Though I still had my doubts, without having enough context I had to take Mario’s lead and operate under the assumption that there was no ill intent. My analysis then turned inward. I wanted to explore what exactly had triggered my reaction. Was it the word itself, the fact that a stranger had tagged it or was it the categorization as whole? Ultimately, I concluded it was all these things which triggered my reaction. I wasn’t a fan of the word itself because of my own interpretation of the word as implicit of irony and disingenuousness. The perceived notion that there was something not true of me about being at a baseball game was offensive. Even more so was the gall of stranger for making such a bold assumption without having sufficient context as a base. But most offensive of all was simply the act of being placed in a box to begin with. I wondered how some stranger thought they could easily categorize me or my actions under the label ‘butch queen’ when I myself had been unsuccessful at fitting into any one facet of gay culture my entire adult life. What about me being at a baseball game provided the right groundwork for there to be a call out about masculinity? Would that not just perpetuate the already existing stereotype that gay men can’t and don’t enjoy sports like straight guys do? Had I been straight would there have been any mention of masculinity? Can an openly queer individual attend any function without it somehow relating back to gender politics? For the record, watching a baseball game is as exciting for me as watching paint dry. I’ve always been more of a contact sports guy like football, MMA, high end sample sales, and a good old battle of wits…but that’s beside the point. As long as I’m identified as a man there would be a gender call out. It’s just the nature of the illusion of gender: men do this, women do that, queers often blur the line.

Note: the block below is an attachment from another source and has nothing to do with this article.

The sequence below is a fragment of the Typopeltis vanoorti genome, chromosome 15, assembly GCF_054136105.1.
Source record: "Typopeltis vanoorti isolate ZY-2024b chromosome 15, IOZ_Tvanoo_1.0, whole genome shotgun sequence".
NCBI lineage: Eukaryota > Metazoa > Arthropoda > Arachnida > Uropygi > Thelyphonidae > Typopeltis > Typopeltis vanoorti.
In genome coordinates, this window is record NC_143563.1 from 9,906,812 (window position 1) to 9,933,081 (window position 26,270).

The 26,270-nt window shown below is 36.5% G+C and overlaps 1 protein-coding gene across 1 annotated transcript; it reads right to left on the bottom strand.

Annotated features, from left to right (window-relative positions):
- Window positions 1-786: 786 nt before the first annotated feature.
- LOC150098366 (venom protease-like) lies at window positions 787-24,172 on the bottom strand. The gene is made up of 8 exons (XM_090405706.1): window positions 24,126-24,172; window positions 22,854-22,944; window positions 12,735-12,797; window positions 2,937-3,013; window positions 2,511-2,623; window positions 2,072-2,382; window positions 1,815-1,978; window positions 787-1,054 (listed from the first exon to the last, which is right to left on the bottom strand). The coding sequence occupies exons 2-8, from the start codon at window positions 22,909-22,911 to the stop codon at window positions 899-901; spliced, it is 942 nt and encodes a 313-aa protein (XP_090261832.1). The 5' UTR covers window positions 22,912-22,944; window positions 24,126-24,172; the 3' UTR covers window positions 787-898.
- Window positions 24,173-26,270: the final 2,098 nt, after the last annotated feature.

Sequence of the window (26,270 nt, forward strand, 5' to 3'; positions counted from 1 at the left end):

Ultimately I opted to do nothing. Primarily because I could’ve deleted it at any point but opted not to. Doing so might draw more attention than it’s worth, but also because I realized that some more exploration of my own feelings on gender politics may be necessary before the verbal destruction of any one. What I struggled with was not necessarily being called a ‘butch queen’ but the fact that there was a gender call out at all and that is a result of a much larger social system that affects everyone. In order for queers anywhere to be free of the existing gender construct the current system which sustains it would have to be changed for everyone queer and non-queer alike. As for me, I’ll opt not to contend the external perception of my regality because a monarch by any other name is still a monarch. Long live the royals!